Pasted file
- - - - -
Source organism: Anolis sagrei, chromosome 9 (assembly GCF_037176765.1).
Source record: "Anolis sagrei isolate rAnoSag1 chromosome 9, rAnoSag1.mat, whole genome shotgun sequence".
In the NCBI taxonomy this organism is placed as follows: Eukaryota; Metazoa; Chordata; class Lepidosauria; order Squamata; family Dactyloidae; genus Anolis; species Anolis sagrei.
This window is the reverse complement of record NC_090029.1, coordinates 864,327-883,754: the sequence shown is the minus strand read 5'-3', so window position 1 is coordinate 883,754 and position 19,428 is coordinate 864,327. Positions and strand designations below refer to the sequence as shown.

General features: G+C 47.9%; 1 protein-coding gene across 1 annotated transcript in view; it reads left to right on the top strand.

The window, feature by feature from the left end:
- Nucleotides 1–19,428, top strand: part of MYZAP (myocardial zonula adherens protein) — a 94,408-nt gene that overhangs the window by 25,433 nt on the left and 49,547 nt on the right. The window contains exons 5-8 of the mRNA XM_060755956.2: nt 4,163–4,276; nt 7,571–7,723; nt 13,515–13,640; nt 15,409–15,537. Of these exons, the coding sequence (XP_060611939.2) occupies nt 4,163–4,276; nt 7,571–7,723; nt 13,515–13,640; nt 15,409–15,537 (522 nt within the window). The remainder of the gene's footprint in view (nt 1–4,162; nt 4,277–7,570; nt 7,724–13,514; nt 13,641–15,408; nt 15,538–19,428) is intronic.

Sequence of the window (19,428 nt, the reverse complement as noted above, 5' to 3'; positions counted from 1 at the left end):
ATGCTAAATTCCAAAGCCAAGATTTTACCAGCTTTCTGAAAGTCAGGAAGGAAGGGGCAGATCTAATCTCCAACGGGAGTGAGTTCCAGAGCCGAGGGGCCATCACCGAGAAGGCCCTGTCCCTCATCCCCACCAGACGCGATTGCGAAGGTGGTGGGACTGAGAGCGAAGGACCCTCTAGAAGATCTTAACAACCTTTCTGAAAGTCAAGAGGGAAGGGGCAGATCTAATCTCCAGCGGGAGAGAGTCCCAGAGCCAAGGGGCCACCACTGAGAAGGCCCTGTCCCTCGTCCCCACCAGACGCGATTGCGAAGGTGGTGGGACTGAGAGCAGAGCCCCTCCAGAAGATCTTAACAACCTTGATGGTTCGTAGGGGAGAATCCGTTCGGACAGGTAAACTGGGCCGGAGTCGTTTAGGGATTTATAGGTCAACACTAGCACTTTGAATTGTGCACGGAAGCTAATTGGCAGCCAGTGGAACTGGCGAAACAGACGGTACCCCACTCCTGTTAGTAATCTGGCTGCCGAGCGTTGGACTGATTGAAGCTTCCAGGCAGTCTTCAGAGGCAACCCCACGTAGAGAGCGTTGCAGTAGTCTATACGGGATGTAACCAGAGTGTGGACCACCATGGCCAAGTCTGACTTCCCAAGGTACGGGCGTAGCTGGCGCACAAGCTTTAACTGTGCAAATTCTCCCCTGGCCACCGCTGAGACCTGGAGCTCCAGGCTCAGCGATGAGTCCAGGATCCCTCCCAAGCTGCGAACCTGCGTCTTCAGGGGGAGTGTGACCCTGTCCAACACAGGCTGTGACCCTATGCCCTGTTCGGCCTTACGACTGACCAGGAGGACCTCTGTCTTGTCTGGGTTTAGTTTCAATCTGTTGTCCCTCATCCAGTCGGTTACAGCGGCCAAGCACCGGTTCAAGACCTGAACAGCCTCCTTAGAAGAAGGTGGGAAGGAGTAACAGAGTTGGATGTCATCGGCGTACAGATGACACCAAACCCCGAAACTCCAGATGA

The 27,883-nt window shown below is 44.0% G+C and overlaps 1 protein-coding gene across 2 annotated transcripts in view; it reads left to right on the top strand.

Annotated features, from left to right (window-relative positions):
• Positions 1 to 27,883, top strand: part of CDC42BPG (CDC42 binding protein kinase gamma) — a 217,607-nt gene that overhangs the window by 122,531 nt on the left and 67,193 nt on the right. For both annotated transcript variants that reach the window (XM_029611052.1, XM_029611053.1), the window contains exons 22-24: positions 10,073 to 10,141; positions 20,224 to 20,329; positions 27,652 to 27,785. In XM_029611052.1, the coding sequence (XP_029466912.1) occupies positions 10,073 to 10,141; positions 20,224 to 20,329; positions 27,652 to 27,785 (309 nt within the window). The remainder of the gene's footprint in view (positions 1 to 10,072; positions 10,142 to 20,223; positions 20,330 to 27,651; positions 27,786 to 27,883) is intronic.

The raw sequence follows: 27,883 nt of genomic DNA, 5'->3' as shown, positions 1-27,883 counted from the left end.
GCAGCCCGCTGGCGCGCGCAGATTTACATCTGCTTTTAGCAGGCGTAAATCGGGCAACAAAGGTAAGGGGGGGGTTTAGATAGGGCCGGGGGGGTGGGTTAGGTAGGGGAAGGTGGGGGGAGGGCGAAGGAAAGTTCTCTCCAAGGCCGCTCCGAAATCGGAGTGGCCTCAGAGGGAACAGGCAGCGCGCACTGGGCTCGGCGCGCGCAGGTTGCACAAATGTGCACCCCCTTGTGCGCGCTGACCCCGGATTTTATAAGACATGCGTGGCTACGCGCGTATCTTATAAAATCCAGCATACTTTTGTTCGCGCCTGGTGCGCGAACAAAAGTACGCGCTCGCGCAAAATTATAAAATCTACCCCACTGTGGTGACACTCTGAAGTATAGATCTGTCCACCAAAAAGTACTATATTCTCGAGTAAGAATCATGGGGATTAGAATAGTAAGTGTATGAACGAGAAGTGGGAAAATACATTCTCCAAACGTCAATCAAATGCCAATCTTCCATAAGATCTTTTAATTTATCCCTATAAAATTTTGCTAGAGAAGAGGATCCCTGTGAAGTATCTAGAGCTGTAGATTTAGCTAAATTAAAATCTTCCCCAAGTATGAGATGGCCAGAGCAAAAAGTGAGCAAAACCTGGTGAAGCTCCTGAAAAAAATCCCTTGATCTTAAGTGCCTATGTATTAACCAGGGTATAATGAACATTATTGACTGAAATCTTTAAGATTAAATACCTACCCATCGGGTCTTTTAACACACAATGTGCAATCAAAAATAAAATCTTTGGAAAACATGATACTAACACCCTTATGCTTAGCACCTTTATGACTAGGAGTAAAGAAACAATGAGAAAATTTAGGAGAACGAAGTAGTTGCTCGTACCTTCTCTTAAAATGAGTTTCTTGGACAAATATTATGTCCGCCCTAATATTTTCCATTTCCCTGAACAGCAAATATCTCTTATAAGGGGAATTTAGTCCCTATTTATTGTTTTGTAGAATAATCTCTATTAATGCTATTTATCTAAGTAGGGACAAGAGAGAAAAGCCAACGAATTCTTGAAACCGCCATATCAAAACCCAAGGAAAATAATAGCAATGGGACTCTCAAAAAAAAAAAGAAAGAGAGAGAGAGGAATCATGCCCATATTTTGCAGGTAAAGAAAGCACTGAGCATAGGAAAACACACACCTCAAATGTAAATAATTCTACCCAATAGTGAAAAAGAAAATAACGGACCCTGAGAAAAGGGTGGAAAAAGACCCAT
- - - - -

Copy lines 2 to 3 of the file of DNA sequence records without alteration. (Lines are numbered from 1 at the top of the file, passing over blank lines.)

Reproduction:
Source record: "Anolis sagrei isolate rAnoSag1 chromosome 9, rAnoSag1.mat, whole genome shotgun sequence".
In the NCBI taxonomy this organism is placed as follows: Eukaryota; Metazoa; Chordata; class Lepidosauria; order Squamata; family Dactyloidae; genus Anolis; species Anolis sagrei.